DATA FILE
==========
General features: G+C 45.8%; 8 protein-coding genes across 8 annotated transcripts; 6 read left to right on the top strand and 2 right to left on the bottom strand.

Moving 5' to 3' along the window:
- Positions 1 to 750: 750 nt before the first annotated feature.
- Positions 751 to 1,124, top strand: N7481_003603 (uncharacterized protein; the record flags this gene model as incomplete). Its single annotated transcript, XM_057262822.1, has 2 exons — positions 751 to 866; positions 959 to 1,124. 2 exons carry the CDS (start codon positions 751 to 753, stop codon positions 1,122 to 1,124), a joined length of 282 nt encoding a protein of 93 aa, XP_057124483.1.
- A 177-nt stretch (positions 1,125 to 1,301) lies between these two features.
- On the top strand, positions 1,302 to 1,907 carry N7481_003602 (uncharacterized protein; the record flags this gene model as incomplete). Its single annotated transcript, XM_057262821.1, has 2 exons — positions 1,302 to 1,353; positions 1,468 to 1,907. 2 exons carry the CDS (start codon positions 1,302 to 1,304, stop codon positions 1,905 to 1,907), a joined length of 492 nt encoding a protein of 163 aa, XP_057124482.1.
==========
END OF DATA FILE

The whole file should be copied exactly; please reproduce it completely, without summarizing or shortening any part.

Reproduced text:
General features: G+C 45.8%; 8 protein-coding genes across 8 annotated transcripts; 6 read left to right on the top strand and 2 right to left on the bottom strand.

Moving 5' to 3' along the window:
- Positions 1 to 750: 750 nt before the first annotated feature.
- Positions 751 to 1,124, top strand: N7481_003603 (uncharacterized protein; the record flags this gene model as incomplete). Its single annotated transcript, XM_057262822.1, has 2 exons — positions 751 to 866; positions 959 to 1,124. 2 exons carry the CDS (start codon positions 751 to 753, stop codon positions 1,122 to 1,124), a joined length of 282 nt encoding a protein of 93 aa, XP_057124483.1.
- A 177-nt stretch (positions 1,125 to 1,301) lies between these two features.
- On the top strand, positions 1,302 to 1,907 carry N7481_003602 (uncharacterized protein; the record flags this gene model as incomplete). Its single annotated transcript, XM_057262821.1, has 2 exons — positions 1,302 to 1,353; positions 1,468 to 1,907. 2 exons carry the CDS (start codon positions 1,302 to 1,304, stop codon positions 1,905 to 1,907), a joined length of 492 nt encoding a protein of 163 aa, XP_057124482.1.